Category Archives: Participation

Uncovering the personal experience of pain

Hello, I’m Nicola and I’m one of the team working on Pain Less.

One of the things I’ve been doing is working with people from outside of the Museum. This group of adults who live with pain will give a different view on our content.

Over eight sessions they provided us with an insightful and personal perspective on our new exhibition. This significantly shaped our approach to the exhibition and the outcome of these creative workshops are on display as part of Pain Less.

So where did we start?

To start things off, we brought together several top researchers to give short talks about pain, anaesthesia and consciousness to our participants. This gave everyone the chance to find out more and talk directly to the researchers about the science behind the exhibition.

The first few sessions focused on getting to grips with the ever-changing content. With the help of our great facilitator, Lucinda Jarrett, it soon became clear that out of the three topics, pain really stood out as the most interesting and relevant to the group – in particular how pain is a very personal experience. This might seem obvious, but it was learning about the experiences of people living with chronic pain that really brought this home for us. It became an important part of the look and feel of the exhibition, which you’ll hopefully see really clearly when you come and visit.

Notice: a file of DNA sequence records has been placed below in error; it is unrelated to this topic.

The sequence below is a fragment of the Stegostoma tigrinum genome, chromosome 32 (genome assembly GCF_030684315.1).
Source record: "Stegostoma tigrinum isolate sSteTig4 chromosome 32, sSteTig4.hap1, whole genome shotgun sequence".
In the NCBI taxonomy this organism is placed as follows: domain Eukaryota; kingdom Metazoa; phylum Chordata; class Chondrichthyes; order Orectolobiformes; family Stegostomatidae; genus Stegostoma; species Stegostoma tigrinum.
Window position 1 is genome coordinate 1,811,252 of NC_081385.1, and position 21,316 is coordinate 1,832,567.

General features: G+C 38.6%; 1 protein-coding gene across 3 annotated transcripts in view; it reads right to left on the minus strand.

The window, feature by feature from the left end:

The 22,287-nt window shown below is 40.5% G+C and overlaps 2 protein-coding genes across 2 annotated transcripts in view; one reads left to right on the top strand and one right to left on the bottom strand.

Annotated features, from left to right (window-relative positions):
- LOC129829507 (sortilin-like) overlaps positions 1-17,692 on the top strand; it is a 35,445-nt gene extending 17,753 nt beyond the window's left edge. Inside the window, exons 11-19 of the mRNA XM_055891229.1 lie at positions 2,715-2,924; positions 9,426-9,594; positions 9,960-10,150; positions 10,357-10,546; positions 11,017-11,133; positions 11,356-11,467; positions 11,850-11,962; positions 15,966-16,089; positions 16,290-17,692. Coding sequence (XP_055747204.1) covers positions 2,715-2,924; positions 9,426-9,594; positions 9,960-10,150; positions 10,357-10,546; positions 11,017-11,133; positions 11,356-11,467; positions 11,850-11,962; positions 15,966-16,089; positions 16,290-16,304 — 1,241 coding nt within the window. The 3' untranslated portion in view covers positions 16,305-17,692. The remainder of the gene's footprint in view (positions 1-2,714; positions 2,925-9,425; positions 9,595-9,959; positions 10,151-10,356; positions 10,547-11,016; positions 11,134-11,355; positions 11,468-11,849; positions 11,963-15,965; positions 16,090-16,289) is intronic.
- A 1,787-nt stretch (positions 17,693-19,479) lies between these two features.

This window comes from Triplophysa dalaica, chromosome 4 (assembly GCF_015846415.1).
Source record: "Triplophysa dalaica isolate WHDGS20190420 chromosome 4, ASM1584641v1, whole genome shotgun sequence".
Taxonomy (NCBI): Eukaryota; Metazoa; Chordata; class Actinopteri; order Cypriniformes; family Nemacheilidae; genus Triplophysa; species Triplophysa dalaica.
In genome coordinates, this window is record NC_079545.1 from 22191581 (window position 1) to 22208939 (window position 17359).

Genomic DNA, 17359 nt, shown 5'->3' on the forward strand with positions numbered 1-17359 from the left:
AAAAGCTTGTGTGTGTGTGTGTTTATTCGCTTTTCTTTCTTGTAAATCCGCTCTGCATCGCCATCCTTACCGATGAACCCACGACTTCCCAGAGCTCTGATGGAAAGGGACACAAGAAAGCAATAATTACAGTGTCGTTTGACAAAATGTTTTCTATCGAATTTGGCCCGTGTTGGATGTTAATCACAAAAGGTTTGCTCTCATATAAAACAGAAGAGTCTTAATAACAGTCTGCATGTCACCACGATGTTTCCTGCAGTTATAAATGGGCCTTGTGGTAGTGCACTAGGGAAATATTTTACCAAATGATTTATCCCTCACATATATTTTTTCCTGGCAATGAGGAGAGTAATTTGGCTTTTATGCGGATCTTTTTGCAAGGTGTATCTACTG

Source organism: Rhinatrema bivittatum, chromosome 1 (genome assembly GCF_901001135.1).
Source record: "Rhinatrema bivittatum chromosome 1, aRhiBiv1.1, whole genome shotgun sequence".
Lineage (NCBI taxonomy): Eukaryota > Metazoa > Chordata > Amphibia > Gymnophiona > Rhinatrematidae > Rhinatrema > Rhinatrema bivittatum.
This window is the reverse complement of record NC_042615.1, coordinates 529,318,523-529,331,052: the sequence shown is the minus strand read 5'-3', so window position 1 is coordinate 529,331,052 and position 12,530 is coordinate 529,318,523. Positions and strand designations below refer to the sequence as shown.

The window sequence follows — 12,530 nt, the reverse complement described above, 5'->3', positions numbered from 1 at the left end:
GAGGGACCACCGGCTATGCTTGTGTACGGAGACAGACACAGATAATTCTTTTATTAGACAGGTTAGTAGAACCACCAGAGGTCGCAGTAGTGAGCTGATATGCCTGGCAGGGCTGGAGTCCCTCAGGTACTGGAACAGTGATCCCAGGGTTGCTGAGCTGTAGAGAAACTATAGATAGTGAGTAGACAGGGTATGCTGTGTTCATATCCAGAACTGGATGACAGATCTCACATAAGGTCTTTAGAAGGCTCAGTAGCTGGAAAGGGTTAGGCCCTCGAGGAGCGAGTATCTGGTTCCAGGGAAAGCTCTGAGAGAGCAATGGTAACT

In the sessions we explored the link between the brain and body when we feel pain – how did the group’s experiences compare with the findings of our researchers? Which research stories could they relate to?

We also needed to think about how was this going to appear within the exhibition. An open offer to do anything you want for an exhibition can be daunting… so we provided a few suggestions that we also knew we could support the group with.

After some consideration the group chose to make a film. This would explore a story or stories from the exhibition. The idea was to think about the scientific research and provide personal reflection on what the studies mean to people who live with pain every day.

The creative process

Before we could get the cameras rolling we needed a better idea of what this film was going to be, and how it would reflect the research covered in Pain Less. We recruited artists and film-makers Deborah Padfield and Helen Omand to work with the group in a series of workshops, and help shape their creative responses into a film.

The different members of the group had their own perspectives on the stories being told in the exhibition and their own ways of expressing this. They all chose some objects from the exhibition – and some that they brought themselves – and used them to create visual metaphors for what they wanted to express.

For one participant the idea of losing consciousness under anaesthesia wasn’t scary but actually a welcome relief from pain – so the anaesthesia machine was particularly interesting. Another person was fascinated by the research into using tarantula venom to relieve pain – we didn’t have the real thing at the time and so had to make do with a fake spider instead!